Thats just how it is when it comes to weather and farming here. Its not uncommon to have an early cold snap then to enjoy warm temperatures all the way through October. (Dear Lord, please make it so. A girl can only take so many freezing days.) Its also normal for it to turn cold the first of October and to stay that way until May. (Shoot me.)
Sean Kearney of Animas Valley Farms, one of the few certified organic farms in the area, said this year autumn seems normal to him, with no deep frost yet and the days remaining pretty warm.
So, with daytime temperatures still reaching into the 80s, when did he know summer was really over?
I cooked up a delicata squash the other day, he said, and thats when it felt like fall.
Ah, the joys of fall flavors. Apple cider simmering away, butternut risotto hearty enough to star as an entrée, Brussels sprouts sauteed golden with butter and a touch of garlic, root vegetables such as carrots, beets, potatoes and parsnips cubed, slathered in olive oil and baked until fragrant and, and, and ...
Thats saying nothing of falls baked treats (you know I cant pass them by). Pumpkin and apple pies are always the stars, but really, theres so much more. Ever try a butternut squash flan? To die for. Or a pumpkin cheesecake? Scrumptious. Or the plainest, most delicious of all fall desserts, a crisp nothing more than apples or pears or both sliced and layered into a pan and covered with oats, nuts, cinnamon and butter and baked until bubbly? Addictive. Oh, and I almost forgot poached pears, lightly cooked in wine, sugar and spices and served warm or chilled, good either way with ice cream? You really have to.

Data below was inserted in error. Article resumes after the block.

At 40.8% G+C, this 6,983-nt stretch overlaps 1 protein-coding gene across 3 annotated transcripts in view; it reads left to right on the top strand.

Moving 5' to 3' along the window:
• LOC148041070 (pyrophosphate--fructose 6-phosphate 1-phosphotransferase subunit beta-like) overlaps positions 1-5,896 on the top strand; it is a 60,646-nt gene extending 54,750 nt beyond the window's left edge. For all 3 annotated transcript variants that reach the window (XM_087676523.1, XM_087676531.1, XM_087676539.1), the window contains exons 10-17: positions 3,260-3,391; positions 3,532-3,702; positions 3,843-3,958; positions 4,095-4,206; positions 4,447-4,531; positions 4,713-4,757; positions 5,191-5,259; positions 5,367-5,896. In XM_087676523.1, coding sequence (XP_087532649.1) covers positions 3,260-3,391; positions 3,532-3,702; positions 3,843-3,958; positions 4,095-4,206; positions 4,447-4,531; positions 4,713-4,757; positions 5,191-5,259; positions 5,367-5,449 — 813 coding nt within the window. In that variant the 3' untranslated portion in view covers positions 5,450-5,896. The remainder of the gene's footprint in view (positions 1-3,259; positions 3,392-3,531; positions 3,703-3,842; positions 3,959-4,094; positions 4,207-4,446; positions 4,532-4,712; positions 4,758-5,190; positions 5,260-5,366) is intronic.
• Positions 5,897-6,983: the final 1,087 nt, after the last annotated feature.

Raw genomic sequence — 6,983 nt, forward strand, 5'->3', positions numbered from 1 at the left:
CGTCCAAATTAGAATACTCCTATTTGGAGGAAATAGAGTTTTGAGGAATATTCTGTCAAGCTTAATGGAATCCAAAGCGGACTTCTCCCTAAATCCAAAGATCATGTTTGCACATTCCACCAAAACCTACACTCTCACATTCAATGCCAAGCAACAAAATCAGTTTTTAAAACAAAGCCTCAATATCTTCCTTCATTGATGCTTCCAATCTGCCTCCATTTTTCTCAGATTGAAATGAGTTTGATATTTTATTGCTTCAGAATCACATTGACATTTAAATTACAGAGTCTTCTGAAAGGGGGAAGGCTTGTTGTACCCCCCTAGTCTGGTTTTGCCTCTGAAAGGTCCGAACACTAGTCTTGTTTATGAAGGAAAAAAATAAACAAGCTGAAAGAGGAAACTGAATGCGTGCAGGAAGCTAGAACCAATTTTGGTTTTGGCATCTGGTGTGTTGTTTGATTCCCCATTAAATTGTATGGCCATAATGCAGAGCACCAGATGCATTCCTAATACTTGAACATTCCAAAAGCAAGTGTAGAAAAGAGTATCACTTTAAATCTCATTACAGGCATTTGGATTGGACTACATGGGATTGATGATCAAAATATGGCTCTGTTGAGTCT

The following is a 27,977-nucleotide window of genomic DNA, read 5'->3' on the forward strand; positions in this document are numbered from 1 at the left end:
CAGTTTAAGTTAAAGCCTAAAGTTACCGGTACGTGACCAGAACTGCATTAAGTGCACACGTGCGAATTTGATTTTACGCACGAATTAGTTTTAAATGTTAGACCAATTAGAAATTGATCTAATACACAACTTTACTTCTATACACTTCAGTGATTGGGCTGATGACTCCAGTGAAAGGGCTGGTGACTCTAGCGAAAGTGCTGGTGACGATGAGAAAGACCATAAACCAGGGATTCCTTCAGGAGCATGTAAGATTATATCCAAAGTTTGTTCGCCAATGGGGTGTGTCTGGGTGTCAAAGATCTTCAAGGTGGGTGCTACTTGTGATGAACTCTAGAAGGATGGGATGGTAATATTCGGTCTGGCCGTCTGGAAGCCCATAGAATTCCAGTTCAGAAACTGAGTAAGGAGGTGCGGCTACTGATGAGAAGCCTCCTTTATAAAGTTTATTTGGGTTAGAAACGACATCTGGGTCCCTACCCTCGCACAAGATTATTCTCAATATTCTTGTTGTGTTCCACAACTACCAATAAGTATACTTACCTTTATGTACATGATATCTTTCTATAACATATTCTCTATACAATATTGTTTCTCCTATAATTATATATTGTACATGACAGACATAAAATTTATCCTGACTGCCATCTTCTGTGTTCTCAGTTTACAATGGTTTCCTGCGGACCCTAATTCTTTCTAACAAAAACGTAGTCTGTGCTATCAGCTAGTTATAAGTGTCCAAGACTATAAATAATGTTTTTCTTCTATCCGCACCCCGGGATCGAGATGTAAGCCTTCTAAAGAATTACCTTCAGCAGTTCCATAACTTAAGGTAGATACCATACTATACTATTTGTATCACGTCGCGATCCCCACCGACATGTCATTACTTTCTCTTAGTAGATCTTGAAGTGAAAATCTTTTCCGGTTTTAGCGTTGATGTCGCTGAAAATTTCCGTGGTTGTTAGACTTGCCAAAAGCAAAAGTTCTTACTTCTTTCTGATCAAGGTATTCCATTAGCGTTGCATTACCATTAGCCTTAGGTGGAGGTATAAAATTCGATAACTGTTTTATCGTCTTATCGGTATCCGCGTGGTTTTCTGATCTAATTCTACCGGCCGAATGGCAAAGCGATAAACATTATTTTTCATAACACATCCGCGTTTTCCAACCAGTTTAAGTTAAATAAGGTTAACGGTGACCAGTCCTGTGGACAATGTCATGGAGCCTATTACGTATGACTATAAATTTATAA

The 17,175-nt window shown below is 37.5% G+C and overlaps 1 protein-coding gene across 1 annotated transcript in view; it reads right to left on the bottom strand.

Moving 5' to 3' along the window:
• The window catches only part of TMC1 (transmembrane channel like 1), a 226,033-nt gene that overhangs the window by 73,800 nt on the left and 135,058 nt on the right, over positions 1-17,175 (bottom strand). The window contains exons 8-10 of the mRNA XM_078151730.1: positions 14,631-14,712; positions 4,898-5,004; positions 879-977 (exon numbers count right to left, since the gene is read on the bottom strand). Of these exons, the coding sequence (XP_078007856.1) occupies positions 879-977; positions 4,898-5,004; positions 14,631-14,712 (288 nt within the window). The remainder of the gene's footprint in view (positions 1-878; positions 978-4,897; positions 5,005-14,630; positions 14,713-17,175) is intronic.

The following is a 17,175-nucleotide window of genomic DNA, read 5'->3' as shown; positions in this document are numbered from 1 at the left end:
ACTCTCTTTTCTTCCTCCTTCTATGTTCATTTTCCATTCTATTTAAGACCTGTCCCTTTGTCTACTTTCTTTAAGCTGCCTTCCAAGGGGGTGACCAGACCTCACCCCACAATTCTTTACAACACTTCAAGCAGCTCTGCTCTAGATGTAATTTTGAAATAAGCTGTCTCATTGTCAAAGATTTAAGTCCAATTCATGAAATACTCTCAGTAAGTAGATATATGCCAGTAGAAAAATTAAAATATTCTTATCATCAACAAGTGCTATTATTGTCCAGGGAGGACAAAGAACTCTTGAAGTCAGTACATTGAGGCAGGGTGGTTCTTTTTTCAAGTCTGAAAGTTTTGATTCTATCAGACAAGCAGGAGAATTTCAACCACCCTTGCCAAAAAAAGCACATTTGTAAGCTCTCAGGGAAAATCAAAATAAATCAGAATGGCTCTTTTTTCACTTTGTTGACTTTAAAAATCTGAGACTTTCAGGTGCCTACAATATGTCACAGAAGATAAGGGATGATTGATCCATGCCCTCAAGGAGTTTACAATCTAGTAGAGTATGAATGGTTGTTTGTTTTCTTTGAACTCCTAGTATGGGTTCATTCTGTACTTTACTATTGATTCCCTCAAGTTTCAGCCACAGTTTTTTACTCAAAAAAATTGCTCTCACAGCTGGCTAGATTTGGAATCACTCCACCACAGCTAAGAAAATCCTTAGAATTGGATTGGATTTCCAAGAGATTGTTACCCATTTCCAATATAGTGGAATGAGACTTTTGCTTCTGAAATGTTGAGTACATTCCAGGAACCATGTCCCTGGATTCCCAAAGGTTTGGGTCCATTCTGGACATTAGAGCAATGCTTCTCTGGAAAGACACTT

Not just home cooks are excited about what they can find at the Farmers Market and truck stand. Even the colors of autumn produce are fun yellow, orange, blue (hubbard squash is robins egg blue). At Guidos Favorite Foods, theyre offering up a sweet potato ravioli to ring in the season, as well as long-cooking dishes such as veal osso bucco (braised in wine for six hours, no less) and game hens with sausage. Theyre also using up the last gasp of summers best, from tomatoes to melons to fresh beans.
Seasons Rotisserie & Grill executive chef David Stewart was busy planning his fall menu last week. He will feature heartier, richer flavors such as lamb shanks braised in wine and garlic, duck confit and James Ranch beef short ribs. Vegetables will get more flavorful, too, with horseradish mashed potatoes, cabbage cooked with bacon and apples and that French favorite, green lentils.
Hes also a fan of extending falls abundance of local produce as far into the cold, dark months as he can. So he stores squash, apples, potatoes and anything else that will keep in a cold, dark cellar.
The season doesnt have to end on the last day of the Farmers Market, he said. We try to bulk up when its still available so we can stretch the season.
So put the cider on the stove, stock up on all those beautiful squashes and stick-to-your-ribs potatoes and glory in autumns colors out your window. Coq au vin, anyone?